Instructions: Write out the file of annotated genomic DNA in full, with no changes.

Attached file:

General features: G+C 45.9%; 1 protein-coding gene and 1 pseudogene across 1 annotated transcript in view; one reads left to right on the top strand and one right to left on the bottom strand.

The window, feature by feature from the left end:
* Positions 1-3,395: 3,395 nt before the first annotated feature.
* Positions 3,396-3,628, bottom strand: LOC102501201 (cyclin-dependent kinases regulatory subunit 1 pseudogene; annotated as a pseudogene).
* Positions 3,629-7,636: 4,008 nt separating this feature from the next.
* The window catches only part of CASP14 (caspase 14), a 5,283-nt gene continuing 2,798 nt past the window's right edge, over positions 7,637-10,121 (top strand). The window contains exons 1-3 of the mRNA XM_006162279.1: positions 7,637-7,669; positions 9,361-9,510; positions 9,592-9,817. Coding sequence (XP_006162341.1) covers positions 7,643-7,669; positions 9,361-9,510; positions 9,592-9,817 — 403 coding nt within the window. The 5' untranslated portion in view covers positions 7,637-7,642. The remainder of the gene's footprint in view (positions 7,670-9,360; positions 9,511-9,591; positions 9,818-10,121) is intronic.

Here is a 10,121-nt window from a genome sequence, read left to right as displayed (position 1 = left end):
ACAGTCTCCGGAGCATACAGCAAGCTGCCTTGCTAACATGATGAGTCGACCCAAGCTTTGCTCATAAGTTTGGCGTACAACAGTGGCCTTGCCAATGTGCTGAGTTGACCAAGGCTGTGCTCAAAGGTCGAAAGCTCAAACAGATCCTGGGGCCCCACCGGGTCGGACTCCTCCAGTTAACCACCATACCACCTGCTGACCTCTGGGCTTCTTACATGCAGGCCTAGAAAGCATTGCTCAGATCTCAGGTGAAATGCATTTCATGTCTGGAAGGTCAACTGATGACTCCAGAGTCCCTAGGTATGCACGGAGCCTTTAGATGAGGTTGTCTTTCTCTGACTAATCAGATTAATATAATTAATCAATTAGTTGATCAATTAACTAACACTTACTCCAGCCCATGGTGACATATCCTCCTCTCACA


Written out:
General features: G+C 45.9%; 1 protein-coding gene and 1 pseudogene across 1 annotated transcript in view; one reads left to right on the top strand and one right to left on the bottom strand.

The window, feature by feature from the left end:
* Positions 1-3,395: 3,395 nt before the first annotated feature.
* Positions 3,396-3,628, bottom strand: LOC102501201 (cyclin-dependent kinases regulatory subunit 1 pseudogene; annotated as a pseudogene).
* Positions 3,629-7,636: 4,008 nt separating this feature from the next.
* The window catches only part of CASP14 (caspase 14), a 5,283-nt gene continuing 2,798 nt past the window's right edge, over positions 7,637-10,121 (top strand). The window contains exons 1-3 of the mRNA XM_006162279.1: positions 7,637-7,669; positions 9,361-9,510; positions 9,592-9,817. Coding sequence (XP_006162341.1) covers positions 7,643-7,669; positions 9,361-9,510; positions 9,592-9,817 — 403 coding nt within the window. The 5' untranslated portion in view covers positions 7,637-7,642. The remainder of the gene's footprint in view (positions 7,670-9,360; positions 9,511-9,591; positions 9,818-10,121) is intronic.

Here is a 10,121-nt window from a genome sequence, read left to right as displayed (position 1 = left end):
ACAGTCTCCGGAGCATACAGCAAGCTGCCTTGCTAACATGATGAGTCGACCCAAGCTTTGCTCATAAGTTTGGCGTACAACAGTGGCCTTGCCAATGTGCTGAGTTGACCAAGGCTGTGCTCAAAGGTCGAAAGCTCAAACAGATCCTGGGGCCCCACCGGGTCGGACTCCTCCAGTTAACCACCATACCACCTGCTGACCTCTGGGCTTCTTACATGCAGGCCTAGAAAGCATTGCTCAGATCTCAGGTGAAATGCATTTCATGTCTGGAAGGTCAACTGATGACTCCAGAGTCCCTAGGTATGCACGGAGCCTTTAGATGAGGTTGTCTTTCTCTGACTAATCAGATTAATATAATTAATCAATTAGTTGATCAATTAACTAACACTTACTCCAGCCCATGGTGACATATCCTCCTCTCACA